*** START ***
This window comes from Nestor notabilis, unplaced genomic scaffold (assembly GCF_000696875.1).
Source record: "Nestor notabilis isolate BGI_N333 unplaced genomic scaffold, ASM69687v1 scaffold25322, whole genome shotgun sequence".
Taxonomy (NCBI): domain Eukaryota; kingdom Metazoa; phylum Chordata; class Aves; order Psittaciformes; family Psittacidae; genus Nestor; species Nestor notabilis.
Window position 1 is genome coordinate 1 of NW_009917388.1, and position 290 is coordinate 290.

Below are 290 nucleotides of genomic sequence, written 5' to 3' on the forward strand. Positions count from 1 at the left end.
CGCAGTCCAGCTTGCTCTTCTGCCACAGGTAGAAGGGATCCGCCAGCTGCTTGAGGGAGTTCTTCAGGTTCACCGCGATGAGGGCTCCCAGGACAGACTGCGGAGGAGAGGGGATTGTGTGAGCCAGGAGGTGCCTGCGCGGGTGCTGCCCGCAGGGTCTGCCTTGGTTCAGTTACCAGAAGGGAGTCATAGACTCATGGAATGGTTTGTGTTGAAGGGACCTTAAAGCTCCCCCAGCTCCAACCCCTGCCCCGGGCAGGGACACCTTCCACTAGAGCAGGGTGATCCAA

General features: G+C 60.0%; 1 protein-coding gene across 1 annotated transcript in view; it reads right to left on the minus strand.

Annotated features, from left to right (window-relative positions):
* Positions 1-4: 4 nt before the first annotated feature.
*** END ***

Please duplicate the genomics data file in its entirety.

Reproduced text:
This window comes from Nestor notabilis, unplaced genomic scaffold (assembly GCF_000696875.1).
Source record: "Nestor notabilis isolate BGI_N333 unplaced genomic scaffold, ASM69687v1 scaffold25322, whole genome shotgun sequence".
Taxonomy (NCBI): domain Eukaryota; kingdom Metazoa; phylum Chordata; class Aves; order Psittaciformes; family Psittacidae; genus Nestor; species Nestor notabilis.
Window position 1 is genome coordinate 1 of NW_009917388.1, and position 290 is coordinate 290.

Below are 290 nucleotides of genomic sequence, written 5' to 3' on the forward strand. Positions count from 1 at the left end.
CGCAGTCCAGCTTGCTCTTCTGCCACAGGTAGAAGGGATCCGCCAGCTGCTTGAGGGAGTTCTTCAGGTTCACCGCGATGAGGGCTCCCAGGACAGACTGCGGAGGAGAGGGGATTGTGTGAGCCAGGAGGTGCCTGCGCGGGTGCTGCCCGCAGGGTCTGCCTTGGTTCAGTTACCAGAAGGGAGTCATAGACTCATGGAATGGTTTGTGTTGAAGGGACCTTAAAGCTCCCCCAGCTCCAACCCCTGCCCCGGGCAGGGACACCTTCCACTAGAGCAGGGTGATCCAA

General features: G+C 60.0%; 1 protein-coding gene across 1 annotated transcript in view; it reads right to left on the minus strand.

Annotated features, from left to right (window-relative positions):
* Positions 1-4: 4 nt before the first annotated feature.